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Multithreading in modern C++ (modernescpp.com)
115 points by ingve on Apr 28, 2016 | hide | past | favorite | 39 comments

Am I missing something, or is this article virtually content-free?

You are not missing anything.

Wait, the domain is called "modernescpp.com", that's Moderns Cpp... not Modern Cpp.

Wow, that's not good....

That's intentional as it is a translation of a German blog:

> Because the roots of my blogs are in German, I will continue to call him Modernes C++. That is not by mistake.


Not saying it's a good decision...

I'd would say that even in German, the brand was pretty well established: http://www.amazon.de/Modernes-Design-Programmierung-Entwurfs...

Assuming in German C++ is neuter, and referred to with the das article, Modernes Cpp is correct and singular.

No, I totally get that it is a German variant of the English expression "Modern C++", but you have a fair bit of overlap with a very well established brand in the C++ community...

It is.

> German C++ is neuter

neuter, was that intentional?

It's been five years (and two standard revisions). Can we stop calling C++11 a new standard?

Standards are not adopted overnight. C++11 is still, effectively, a "new" standard.

I realize that many projects haven't made the switch, and in some cases they have good reasons to be cautious. And I realize that many programmers aren't familiar with the various changes, even after five (or more) years to catch up.

But that doesn't change the age of the standard, or the fact that C++14 was published, and the Committee is finishing up C++17. At some point it's silly to call C++11 "new." "Unfamiliar," sure, but not "new." It reminds me of Larry Wall's talk ( http://www.wall.org/~larry/pm.html ) "Do you know when New College was founded. Any guesses? New College was new in 1379."

The industry is still in the process of adopting it. My workplace only switched over six months ago. (That had been annoying, as I picked it up in roughly 2013, and it was hard to unlearn the new habits when I started working here.)

My recollection is that C99 took roughly ten years to go from "the new thing" to "normal".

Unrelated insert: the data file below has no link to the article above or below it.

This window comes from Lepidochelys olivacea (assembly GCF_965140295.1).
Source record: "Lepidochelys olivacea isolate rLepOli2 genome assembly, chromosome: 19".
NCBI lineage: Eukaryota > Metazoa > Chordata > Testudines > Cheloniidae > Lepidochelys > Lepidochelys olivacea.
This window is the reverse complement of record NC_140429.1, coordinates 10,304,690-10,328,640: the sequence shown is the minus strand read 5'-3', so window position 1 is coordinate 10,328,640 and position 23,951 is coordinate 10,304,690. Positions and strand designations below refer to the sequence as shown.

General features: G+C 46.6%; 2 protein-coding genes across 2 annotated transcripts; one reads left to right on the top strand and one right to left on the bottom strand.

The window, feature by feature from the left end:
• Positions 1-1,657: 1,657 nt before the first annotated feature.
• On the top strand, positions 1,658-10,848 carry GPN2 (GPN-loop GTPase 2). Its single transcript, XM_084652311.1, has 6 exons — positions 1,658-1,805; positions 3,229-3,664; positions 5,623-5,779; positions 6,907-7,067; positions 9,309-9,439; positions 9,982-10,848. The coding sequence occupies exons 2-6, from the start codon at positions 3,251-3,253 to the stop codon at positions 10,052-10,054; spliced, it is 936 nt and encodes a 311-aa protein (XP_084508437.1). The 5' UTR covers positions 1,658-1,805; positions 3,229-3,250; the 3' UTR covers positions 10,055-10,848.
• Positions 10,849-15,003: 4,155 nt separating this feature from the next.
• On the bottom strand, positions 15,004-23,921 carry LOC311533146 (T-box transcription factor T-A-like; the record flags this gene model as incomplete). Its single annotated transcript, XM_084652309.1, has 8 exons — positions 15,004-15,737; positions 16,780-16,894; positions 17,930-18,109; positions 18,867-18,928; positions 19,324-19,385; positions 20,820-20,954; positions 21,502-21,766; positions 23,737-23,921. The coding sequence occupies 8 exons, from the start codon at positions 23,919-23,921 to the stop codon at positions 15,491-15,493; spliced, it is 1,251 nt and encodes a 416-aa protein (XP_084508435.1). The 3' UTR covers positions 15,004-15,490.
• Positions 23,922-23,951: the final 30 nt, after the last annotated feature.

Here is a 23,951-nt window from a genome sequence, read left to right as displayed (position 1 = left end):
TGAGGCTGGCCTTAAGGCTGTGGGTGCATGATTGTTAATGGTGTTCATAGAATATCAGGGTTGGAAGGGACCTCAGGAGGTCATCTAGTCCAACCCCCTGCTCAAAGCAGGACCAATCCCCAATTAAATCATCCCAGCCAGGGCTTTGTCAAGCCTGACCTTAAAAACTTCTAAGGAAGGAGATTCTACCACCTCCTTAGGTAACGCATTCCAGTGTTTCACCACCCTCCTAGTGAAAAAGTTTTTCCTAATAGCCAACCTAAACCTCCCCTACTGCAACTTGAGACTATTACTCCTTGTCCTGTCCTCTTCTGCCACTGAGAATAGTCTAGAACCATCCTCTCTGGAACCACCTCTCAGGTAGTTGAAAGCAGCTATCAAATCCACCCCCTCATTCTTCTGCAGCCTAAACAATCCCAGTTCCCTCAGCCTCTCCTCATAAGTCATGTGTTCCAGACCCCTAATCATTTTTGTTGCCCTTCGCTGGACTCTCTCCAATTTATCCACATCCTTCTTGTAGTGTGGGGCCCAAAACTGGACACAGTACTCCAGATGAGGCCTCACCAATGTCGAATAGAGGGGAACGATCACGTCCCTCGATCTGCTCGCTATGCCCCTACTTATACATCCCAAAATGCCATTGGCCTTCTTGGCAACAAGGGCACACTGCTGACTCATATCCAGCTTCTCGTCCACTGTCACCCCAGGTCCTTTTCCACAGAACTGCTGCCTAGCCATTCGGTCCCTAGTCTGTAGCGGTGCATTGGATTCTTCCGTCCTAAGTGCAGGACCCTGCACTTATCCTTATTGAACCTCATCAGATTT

Tell that to embedded system guys still having to deal with C++98, not even C++03.

Really depends on where you go. In our office, we use C++11 functionality in our AVR chips.

Sure, but from what I understand by occasionally reading some electronic stuff, many commercial compiler vendors are not even C++03.

For example TI.

Hey, could you elaborate on what C++11 features you use on AVR chips? Thanks in advance :)

So I had been looking at threading for an embedded system recently.

I found Intel's Thread Building Blocks [1] which looked exactly like what I wanted.

Unfortunately, there are some long-standing issues with the ARM port, to the point that the included unit tests take a long time and/or crash on ARM (in this case it was on a Nvidia Jetson TK1).

If I had more time and expertise, I'd have tried to debug that further.

So is there anything else in that direction I should be looking at?

[1] https://software.intel.com/en-us/intel-tbb/

1: Which ARM? (Designing for a Cortex M0+ is entirely different from an M3 is from ...)

2: What are your design contraints? (Do you have hard-real time requirements? If so, you're probably going to want to use the primitives that come with the RTOS (QNX/Green Hills Integrity/all-the-major-players have their own method of "IPC/threading/whatever you want to call it" and it's usually an Erlang-esque message passing component.)

3: I'm presuming you're going for automotives, in which case lol, TBB rules but you'll never get ISO 26262 certification using it. If it's for an entertainment thinger just use QNX like everyone else.

4: "Unit tests take a long time and/or crash.." I'm sure the TK1 has ETM (which is better than bondout chips, seriously).

Just look at this[1] (then get your manager to bring me in as a consultant - it pains me to hear you have "long-standing issues with an ARM port" and the way your team-lead thinks he can solve it is with unit tests). "Long time to load which sometimes fails entirely" is a race condition. Insure++ is the "Coverity" for embedded (just as expensive, just as wonderful).

[1] http://i.imgur.com/wcqlon7.png -- how your team lead should be actually debugging embedded components. If you give me more details re: your system/functional/integration requirements, I can likely tell you in which direction to move though.

It was a ARM Cortex-A15 SoC. And we're going to have to use regular threads.